Car makers in China brace for another bumpy ride
BEIJING: Car makers in China are bracing for zero to tepid growth in sales this year, after a tough 2018 when the world’s top auto market probably contracted for the first time in about two decades, as slowing economic growth drags on demand.
Companies such as homegrown Geely and Britain’s biggest automaker Jaguar Land Rover have in recent days flagged caution about China sales in 2019, hit also by Beijing’s trade war with the United States.
“We should notice the big uncertainties among macro economy and trade tensions, which hit the auto market in China last year and may happen again this year,” Yale Zhang, head of consultancy AutoForesight, said.
China’s top auto industry association expects the country to sell 28 million vehicles in 2019, steady versus 2018, while other government and industry bodies see a 0%-2% growth.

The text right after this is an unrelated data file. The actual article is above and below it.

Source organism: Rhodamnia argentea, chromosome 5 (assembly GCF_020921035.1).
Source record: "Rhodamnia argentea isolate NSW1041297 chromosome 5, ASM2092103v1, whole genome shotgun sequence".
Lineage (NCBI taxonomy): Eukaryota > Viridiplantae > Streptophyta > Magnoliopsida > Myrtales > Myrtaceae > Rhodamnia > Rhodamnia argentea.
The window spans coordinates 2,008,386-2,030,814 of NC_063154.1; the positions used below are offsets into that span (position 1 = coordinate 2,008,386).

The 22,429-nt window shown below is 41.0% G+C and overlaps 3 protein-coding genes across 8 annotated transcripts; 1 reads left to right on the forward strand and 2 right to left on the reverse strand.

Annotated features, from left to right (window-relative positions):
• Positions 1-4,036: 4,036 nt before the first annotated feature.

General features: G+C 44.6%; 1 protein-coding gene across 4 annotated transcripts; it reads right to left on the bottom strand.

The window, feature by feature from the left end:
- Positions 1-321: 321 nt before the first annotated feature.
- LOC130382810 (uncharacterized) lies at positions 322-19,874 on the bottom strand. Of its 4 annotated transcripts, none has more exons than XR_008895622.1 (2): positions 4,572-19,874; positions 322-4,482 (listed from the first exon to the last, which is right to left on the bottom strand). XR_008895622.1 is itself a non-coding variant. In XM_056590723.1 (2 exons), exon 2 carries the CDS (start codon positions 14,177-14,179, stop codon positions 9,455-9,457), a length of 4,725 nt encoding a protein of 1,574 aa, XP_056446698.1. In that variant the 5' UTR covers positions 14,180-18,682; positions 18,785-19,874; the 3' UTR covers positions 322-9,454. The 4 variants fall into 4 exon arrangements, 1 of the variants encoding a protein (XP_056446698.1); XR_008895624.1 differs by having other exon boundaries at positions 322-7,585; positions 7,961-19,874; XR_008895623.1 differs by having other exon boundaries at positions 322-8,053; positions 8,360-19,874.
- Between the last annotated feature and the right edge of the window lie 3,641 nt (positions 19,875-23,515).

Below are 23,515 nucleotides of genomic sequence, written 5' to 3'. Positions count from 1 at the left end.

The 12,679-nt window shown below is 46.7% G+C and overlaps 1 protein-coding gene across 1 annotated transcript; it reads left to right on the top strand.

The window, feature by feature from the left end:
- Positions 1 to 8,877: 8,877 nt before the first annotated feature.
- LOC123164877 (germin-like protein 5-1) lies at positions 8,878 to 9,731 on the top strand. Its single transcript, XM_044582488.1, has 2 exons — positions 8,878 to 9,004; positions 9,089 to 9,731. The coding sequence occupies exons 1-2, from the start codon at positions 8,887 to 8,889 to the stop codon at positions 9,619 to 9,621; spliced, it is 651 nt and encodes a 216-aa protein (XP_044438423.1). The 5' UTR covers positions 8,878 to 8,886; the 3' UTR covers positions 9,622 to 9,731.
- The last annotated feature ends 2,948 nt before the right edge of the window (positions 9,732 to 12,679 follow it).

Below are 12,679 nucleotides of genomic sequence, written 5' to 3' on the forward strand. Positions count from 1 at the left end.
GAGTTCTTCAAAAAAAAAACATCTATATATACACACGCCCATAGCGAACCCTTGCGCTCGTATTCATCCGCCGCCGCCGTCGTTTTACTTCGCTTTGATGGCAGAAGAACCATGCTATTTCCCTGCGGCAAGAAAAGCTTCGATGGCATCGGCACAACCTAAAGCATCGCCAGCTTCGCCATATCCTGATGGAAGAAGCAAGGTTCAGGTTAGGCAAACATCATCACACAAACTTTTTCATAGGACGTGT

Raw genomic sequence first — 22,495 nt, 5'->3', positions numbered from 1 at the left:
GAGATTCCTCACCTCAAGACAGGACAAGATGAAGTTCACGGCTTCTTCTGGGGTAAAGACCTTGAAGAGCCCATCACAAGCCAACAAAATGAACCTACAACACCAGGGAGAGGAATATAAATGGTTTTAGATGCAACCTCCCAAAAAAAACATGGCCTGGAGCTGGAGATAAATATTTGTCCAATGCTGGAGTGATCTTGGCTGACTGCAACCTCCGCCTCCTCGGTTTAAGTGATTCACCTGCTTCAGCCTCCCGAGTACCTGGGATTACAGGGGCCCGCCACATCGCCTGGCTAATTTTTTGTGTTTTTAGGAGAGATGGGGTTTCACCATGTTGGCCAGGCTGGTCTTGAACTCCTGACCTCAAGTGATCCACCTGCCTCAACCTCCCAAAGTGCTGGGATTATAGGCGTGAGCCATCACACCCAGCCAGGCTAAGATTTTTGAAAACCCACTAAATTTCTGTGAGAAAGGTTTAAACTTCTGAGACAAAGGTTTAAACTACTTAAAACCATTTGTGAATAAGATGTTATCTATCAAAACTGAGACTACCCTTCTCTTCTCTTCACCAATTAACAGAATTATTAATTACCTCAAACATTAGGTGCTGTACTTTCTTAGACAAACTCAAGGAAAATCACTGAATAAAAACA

China’s Association of Automobile Manufacturers (CAAM) is expected to announce later on Monday that the country’s car market contracted in 2018, the first time since the 1990s. Shares in Chinese automakers Geely and BYD fell more than 2% in morning trade ahead of the data.
Automobile sales in China fell about 14% in November from a year ago, steepest in nearly seven years and the fifth straight decline in monthly numbers.
Ford was the worst performer among global car makers in China last year, with its sales shrinking 37%.
Geely, China’s most successful carmaker, sold 20% more cars in 2018, but this was sharply lower than a 63% growth in 2017. It is forecasting flat sales this year.
Japan’s Toyota Motor, however, bucked the trend, with a 14.3% rise in sales in China, versus 6% growth in 2017, helped by better demand for its luxury brand improved marketing efforts.
The bleak numbers add to worries for investors, already spooked by signs of a broader drop in demand from the world’s No. 2 economy, especially after Apple’s rare revenue warning citing weak iPhone sales in the country. — Reuters